No, that’s not a rhetorical question. And there are no politics in this post.
I like knives. There are few things in life so satisfying as cutting something with a sharp knife — cutting vegetables like you’re slicing through warm butter, opening an Amazon box with ease, carving a turkey, or slicing into a thick juicy steak with a sharp steak knife. Several years ago I started replacing our kitchen knives with Wüsthof knives and that made cooking so much more fun. Good tools, whether in the kitchen, or the workshop, or in your pocket, add so much pleasure to whatever you’re doing.
I’ve also had a fascination — let’s say a need — for good pocket knives. I always have a pocket knife with me. For several years I’ve used a couple of different Kershaw Leek pocket knives, and I still carry one of them occasionally. But earlier this year I discovered Spyderco knives, especially one called the PM2 — Para Military 2 — which comes in a left-handed version, just perfect for me (did you even know there were left-handed pocket knives? See, you learn so much here!). Most always that’s the one in my pocket these days, and it gets used every day — rarely for a steak, unfortunately, but more commonly (and mundanely) to open my mail. You should see the way it slices cleanly and quietly through an envelope flap! Just what you need an expensive knife for.
But there’s one problem with all knives. With use (some even without use), blades get dull over time and must be sharpened. Most users who respect their blades will prefer to sharpen them themselves — it’s a control thing, and that includes me. I used to use a sharpening stone — a whetstone — but that’s messy, and takes a fair amount of skill and practice to master. Many people send their knives out to a professional for sharpening, and I’ve done that before with my chef’s knife. That is inconvenient, especially right now with COVID-19 factored in, and it can get expensive if you don’t have a good friend who owes you (or thinks he owes you, thanks, Ernie) a favor. So I really wanted to find a better way.
Cheap sharpeners are a good way to ruin a good knife. And motorized sharpeners are strictly for professionals, in my experience — there is no faster way to ruin a knife if you don’t know what you’re doing!
So what to do. I wanted something that was easy to use, sharpened at the correct angle, worked effectively and repeatedly for consistent results, and didn’t break the bank.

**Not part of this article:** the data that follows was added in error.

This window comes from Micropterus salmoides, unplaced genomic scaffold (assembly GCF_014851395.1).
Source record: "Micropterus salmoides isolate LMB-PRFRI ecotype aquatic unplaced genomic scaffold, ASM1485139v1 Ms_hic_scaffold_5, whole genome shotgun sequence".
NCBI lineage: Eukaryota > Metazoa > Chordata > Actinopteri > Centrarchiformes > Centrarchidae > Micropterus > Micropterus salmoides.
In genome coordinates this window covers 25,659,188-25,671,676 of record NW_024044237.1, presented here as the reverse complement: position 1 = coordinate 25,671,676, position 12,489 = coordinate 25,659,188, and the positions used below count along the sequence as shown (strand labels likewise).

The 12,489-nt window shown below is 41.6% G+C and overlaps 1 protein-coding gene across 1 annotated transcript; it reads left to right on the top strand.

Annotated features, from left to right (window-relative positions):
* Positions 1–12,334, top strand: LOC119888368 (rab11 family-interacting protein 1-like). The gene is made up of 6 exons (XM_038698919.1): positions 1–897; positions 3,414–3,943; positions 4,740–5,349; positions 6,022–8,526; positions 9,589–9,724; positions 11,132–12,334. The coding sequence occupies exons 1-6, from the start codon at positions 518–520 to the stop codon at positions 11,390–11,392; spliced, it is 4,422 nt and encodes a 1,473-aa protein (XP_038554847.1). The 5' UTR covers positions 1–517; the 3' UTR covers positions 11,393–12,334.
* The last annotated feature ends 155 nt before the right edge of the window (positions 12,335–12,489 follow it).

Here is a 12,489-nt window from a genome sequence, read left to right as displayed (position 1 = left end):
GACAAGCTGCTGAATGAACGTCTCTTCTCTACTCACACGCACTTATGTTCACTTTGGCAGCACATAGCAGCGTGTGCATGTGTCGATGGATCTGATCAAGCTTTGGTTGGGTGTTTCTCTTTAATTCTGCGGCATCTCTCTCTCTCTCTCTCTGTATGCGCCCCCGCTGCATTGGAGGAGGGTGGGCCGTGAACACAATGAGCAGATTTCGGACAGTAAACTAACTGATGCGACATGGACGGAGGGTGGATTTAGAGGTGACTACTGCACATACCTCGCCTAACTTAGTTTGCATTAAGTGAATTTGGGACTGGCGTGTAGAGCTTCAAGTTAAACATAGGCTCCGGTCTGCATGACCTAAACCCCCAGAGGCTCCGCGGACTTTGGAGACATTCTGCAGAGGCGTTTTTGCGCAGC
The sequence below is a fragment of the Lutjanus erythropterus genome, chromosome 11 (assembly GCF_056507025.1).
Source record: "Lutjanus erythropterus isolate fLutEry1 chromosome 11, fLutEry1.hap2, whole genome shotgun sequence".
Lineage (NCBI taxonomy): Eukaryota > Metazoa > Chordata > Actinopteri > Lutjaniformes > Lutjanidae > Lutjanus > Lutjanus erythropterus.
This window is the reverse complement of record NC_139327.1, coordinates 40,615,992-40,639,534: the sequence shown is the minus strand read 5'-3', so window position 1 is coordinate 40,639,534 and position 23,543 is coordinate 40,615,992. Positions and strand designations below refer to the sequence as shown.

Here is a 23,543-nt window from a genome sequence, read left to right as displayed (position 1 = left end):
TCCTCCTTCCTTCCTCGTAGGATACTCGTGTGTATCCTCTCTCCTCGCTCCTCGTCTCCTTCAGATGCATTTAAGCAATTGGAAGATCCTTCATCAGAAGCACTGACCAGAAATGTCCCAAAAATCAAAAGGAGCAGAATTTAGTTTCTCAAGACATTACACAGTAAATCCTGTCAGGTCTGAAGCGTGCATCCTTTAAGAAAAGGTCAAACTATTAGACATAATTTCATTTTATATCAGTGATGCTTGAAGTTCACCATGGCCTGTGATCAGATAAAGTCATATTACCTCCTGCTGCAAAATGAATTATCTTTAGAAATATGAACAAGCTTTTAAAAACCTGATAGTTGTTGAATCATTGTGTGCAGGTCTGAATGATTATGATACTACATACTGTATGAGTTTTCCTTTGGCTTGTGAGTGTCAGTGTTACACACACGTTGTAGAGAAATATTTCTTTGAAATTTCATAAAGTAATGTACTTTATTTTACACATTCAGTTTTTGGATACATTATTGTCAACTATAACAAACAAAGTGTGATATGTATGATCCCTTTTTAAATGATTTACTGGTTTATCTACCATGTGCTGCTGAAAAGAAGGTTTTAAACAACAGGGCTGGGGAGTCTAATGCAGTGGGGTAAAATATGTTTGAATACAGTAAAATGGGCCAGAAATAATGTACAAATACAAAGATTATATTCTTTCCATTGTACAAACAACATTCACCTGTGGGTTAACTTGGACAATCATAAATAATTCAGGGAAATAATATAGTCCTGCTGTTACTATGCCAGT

I was so impressed with the Spyderco pocket knife I got earlier this year — American-made, high-quality materials and craftsmanship — that I decided to see what they recommended. It turns out they have a knife sharpening system, called the Spyderco Tri-Angle Sharpmaker, that is very highly rated, easy to use, and reasonably priced (less than $75). Not only that, it would sharpen every single knife we own — not just my pocket knives, but all our kitchen knives, including those with serrated blades, scissors, pointy things like ice picks, and more — virtually anything with a sharp edge! So I bought one a few days ago and I’ve been sharpening everything in the house!
It comes with both coarse and fine stones, safety rods so you don’t hurt yourself while you’re using it, easily adjusts to sharpen all kinds of knives and other sharp instruments, and packs and stores very compactly (see second photo), easily fitting into a desk or kitchen drawer. It’s used dry, so it’s not messy. The best part is it works! Our knives have never been so sharp as they are right now.
Here’s a link to it on Amazon if you want to check it out more completely (affiliate link). There are also numerous how-to and review videos on YouTube if you want to see how it works — just search YouTube for “Spyderco Sharpmaker.”
I just need a juicy steak to try out the newly sharpened steak knives.
Joe Rauchut says
Good info, Bob. I’ll have to look into this. I used to have an 8″ horizontal , motorized wet stone for sharpening my planar blades. The only problem was no fixtures to maintain a good angle. Had to make one for an accurate angle.
Bob Bergey says
Thanks for the comment, Joe. One of the things I really like about this system is that it makes it easy to sharpen at the correct angle.
I have the same system. I’ve found it works very well for knives that already have a semi-sharp edge. If you have a very dull knife, I found it takes forever to obtain a sharp edge with the Sypderco system. Also, my coarse rods have worn out over the years and replacements are expensive ($18.00) each, so I opted for an Arkansas stone instead.
Bob Bergey says
Thanks for the comment, Tom. They also make extra course stones that would be better for really dull knives, I suspect. I’m not familiar with an Arkansas stone so I’ll have to check that out.
I don’t let my knives become very dull any more, so the coarse stones wearing out isn’t an issue. I use the Spyderco smooth rods to hone my knives. Like you, I do not like a dull knife. If my knives cannot cut paper, then I do not consider them sharp.